I wouldn’t like folk to think I’m as morbid as some of these poems and stories might suggest. I live adjacent to a cemetery, and regularly walk through it to reach the minimarket. I’ve come to recognise many of the headstones; particularly the neglected ones. They assume distinct characters, and one must admire the stoic way they stand, year after year guarding their graves.
Seasons change, so the cemetery is not always bleak. In spring, buds open revealing a blaze of tiny flowers, and you walk beneath a shower of delicate white petals. Green foliage quickly expands to fill this overhead canopy, providing shade from the summer sun. It would be nice if summer could last forever, but all too soon autumn arrives, and the leaves change to an intense gold colour, before falling and transforming the path into a magic ‘yellow brick road’.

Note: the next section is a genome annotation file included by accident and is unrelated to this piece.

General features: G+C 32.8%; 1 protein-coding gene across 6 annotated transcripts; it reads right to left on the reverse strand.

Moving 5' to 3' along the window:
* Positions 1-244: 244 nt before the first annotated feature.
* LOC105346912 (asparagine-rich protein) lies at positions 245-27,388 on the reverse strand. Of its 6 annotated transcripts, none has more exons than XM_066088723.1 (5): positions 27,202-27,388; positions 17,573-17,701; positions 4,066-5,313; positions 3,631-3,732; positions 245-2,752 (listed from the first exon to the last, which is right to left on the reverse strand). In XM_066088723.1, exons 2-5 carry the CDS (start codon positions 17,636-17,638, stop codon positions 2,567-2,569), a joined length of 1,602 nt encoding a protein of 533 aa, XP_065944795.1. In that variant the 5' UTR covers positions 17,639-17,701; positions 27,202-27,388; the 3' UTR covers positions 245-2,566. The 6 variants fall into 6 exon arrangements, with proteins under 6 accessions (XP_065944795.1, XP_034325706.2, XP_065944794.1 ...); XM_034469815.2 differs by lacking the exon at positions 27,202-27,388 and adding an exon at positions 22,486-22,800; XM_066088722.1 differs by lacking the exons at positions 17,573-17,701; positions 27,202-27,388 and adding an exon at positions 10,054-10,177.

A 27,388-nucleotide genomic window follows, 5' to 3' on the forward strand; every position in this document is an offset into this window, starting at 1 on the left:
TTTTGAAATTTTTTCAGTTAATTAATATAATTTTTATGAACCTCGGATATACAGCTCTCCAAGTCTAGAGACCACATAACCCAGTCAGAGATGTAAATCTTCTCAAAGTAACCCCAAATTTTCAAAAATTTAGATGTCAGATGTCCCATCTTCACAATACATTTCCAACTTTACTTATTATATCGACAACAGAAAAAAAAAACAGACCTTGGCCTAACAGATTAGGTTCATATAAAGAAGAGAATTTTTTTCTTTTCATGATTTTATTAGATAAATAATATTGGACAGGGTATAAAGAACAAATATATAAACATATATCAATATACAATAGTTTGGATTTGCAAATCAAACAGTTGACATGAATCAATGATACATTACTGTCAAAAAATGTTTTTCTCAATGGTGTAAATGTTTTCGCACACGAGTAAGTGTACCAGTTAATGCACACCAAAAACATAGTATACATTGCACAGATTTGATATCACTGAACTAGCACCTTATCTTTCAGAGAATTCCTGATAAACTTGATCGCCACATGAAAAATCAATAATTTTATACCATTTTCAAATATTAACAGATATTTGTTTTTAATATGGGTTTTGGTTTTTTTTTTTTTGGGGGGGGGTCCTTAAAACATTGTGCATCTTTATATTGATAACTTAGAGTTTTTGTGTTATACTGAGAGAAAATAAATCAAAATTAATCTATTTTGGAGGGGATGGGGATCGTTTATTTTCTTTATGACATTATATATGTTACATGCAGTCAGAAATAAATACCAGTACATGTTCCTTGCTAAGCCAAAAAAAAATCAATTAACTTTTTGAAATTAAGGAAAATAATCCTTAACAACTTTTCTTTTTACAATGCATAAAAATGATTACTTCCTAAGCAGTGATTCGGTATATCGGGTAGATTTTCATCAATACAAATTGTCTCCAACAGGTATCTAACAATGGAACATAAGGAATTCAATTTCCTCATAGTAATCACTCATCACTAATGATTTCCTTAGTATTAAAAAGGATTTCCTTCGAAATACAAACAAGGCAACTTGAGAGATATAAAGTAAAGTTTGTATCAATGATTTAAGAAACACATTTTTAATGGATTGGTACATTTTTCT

Winter again, and the trees are bare. The icy north wind blows unhindered through the cemetery, and clouds pack together sucking all colour from the world. By now, I’m well wrapped up in a thick coat, hat, gloves and scarf. This is when rhymes creep into my head.
The Red Poppy represents my grandfather who was killed in action during the First World War. This is one of the hand-made ceramic poppies that formed a spectacular installation in the moat at the Tower of London. There were 888,246 poppies, representing the spilled blood a British or Colonial military fatality during that war.